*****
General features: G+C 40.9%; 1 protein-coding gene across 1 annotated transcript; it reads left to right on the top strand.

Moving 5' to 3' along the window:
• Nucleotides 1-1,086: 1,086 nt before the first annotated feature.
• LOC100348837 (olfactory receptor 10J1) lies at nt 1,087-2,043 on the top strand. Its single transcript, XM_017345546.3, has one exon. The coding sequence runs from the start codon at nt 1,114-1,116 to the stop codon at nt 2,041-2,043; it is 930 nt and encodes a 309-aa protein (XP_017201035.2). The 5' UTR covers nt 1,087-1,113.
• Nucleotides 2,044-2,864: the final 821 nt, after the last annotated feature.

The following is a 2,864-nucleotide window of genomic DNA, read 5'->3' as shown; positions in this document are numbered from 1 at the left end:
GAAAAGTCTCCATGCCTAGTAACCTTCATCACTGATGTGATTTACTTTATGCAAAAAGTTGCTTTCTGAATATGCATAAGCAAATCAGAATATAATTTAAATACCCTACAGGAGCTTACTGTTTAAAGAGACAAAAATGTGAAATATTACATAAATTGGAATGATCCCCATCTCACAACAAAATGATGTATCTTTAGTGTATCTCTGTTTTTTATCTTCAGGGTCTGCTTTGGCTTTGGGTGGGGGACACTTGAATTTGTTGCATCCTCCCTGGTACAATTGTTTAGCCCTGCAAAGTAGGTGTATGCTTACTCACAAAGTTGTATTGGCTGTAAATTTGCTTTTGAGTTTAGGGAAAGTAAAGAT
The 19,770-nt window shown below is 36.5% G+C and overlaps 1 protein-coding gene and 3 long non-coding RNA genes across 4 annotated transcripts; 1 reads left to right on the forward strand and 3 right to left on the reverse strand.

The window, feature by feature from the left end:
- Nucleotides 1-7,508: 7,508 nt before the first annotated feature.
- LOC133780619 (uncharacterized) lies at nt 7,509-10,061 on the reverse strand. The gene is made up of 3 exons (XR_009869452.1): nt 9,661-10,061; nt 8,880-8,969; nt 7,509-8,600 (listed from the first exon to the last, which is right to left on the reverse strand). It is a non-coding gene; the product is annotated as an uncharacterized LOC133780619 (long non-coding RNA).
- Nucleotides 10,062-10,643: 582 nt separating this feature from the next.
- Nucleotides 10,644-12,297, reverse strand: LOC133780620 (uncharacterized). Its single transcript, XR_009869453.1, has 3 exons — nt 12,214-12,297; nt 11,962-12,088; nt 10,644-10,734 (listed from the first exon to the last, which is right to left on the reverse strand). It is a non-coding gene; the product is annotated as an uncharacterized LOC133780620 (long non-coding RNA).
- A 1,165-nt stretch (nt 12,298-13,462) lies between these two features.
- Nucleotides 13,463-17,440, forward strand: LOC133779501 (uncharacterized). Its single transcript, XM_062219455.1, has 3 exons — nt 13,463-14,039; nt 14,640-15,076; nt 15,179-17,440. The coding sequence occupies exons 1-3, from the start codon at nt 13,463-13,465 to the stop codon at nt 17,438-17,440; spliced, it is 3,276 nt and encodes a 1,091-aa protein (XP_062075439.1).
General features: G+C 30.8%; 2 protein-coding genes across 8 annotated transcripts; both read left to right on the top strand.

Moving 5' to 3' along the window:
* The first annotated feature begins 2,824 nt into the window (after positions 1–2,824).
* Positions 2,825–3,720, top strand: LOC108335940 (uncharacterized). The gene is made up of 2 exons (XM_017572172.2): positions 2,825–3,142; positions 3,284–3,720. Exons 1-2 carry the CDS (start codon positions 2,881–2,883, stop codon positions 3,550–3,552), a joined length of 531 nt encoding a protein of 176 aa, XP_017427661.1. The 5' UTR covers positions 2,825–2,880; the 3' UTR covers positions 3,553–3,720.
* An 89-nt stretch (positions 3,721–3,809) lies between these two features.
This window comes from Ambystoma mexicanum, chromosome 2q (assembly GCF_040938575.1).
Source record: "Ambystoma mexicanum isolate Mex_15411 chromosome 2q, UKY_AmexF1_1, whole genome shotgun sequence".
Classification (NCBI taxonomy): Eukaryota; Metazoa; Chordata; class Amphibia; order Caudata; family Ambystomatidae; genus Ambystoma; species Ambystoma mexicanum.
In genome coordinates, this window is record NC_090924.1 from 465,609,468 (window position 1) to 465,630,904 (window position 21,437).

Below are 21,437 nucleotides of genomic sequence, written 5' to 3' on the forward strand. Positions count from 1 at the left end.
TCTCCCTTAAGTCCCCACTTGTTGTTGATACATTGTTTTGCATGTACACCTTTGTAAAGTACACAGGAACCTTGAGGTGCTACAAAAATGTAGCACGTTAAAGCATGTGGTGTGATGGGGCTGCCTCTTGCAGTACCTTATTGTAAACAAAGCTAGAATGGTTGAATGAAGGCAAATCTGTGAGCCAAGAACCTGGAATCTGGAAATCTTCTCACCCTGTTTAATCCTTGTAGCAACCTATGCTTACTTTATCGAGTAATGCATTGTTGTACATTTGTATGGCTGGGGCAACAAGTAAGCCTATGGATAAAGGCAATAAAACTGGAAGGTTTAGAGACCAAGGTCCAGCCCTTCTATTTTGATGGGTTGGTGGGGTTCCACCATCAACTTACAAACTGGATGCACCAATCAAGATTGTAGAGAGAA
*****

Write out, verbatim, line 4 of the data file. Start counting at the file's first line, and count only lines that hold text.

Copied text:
• LOC100348837 (olfactory receptor 10J1) lies at nt 1,087-2,043 on the top strand. Its single transcript, XM_017345546.3, has one exon. The coding sequence runs from the start codon at nt 1,114-1,116 to the stop codon at nt 2,041-2,043; it is 930 nt and encodes a 309-aa protein (XP_017201035.2). The 5' UTR covers nt 1,087-1,113.